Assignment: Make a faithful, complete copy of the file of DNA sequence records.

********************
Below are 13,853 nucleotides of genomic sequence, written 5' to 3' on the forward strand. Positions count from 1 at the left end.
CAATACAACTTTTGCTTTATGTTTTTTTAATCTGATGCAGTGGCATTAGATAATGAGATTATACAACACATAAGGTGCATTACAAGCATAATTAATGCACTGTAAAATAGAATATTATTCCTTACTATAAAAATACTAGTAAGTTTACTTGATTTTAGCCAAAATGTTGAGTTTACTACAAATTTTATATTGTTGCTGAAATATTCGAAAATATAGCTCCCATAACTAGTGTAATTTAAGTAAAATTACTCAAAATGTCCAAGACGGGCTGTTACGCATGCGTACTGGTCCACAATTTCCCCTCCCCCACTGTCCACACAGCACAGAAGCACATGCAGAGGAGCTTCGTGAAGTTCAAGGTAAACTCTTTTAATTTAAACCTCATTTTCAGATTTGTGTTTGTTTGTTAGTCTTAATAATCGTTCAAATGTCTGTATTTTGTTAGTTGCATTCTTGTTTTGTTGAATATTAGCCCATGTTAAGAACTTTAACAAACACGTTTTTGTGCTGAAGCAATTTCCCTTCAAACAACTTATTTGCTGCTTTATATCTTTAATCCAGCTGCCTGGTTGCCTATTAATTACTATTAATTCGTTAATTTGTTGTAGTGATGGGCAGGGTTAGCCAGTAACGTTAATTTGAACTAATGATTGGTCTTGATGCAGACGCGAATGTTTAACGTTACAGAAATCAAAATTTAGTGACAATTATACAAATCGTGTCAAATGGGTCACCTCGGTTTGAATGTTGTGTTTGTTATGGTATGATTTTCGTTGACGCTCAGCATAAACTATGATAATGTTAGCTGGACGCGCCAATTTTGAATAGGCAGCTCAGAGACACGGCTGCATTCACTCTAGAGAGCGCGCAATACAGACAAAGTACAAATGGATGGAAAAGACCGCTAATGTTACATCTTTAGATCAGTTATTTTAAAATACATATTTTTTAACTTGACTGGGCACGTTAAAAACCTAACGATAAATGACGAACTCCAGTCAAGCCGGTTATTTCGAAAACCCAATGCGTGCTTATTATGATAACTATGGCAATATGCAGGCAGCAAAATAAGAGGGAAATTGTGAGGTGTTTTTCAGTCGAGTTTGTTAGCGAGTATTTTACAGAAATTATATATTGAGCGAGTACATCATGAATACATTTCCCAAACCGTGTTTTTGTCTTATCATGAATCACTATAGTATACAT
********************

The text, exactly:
Below are 13,853 nucleotides of genomic sequence, written 5' to 3' on the forward strand. Positions count from 1 at the left end.
CAATACAACTTTTGCTTTATGTTTTTTTAATCTGATGCAGTGGCATTAGATAATGAGATTATACAACACATAAGGTGCATTACAAGCATAATTAATGCACTGTAAAATAGAATATTATTCCTTACTATAAAAATACTAGTAAGTTTACTTGATTTTAGCCAAAATGTTGAGTTTACTACAAATTTTATATTGTTGCTGAAATATTCGAAAATATAGCTCCCATAACTAGTGTAATTTAAGTAAAATTACTCAAAATGTCCAAGACGGGCTGTTACGCATGCGTACTGGTCCACAATTTCCCCTCCCCCACTGTCCACACAGCACAGAAGCACATGCAGAGGAGCTTCGTGAAGTTCAAGGTAAACTCTTTTAATTTAAACCTCATTTTCAGATTTGTGTTTGTTTGTTAGTCTTAATAATCGTTCAAATGTCTGTATTTTGTTAGTTGCATTCTTGTTTTGTTGAATATTAGCCCATGTTAAGAACTTTAACAAACACGTTTTTGTGCTGAAGCAATTTCCCTTCAAACAACTTATTTGCTGCTTTATATCTTTAATCCAGCTGCCTGGTTGCCTATTAATTACTATTAATTCGTTAATTTGTTGTAGTGATGGGCAGGGTTAGCCAGTAACGTTAATTTGAACTAATGATTGGTCTTGATGCAGACGCGAATGTTTAACGTTACAGAAATCAAAATTTAGTGACAATTATACAAATCGTGTCAAATGGGTCACCTCGGTTTGAATGTTGTGTTTGTTATGGTATGATTTTCGTTGACGCTCAGCATAAACTATGATAATGTTAGCTGGACGCGCCAATTTTGAATAGGCAGCTCAGAGACACGGCTGCATTCACTCTAGAGAGCGCGCAATACAGACAAAGTACAAATGGATGGAAAAGACCGCTAATGTTACATCTTTAGATCAGTTATTTTAAAATACATATTTTTTAACTTGACTGGGCACGTTAAAAACCTAACGATAAATGACGAACTCCAGTCAAGCCGGTTATTTCGAAAACCCAATGCGTGCTTATTATGATAACTATGGCAATATGCAGGCAGCAAAATAAGAGGGAAATTGTGAGGTGTTTTTCAGTCGAGTTTGTTAGCGAGTATTTTACAGAAATTATATATTGAGCGAGTACATCATGAATACATTTCCCAAACCGTGTTTTTGTCTTATCATGAATCACTATAGTATACAT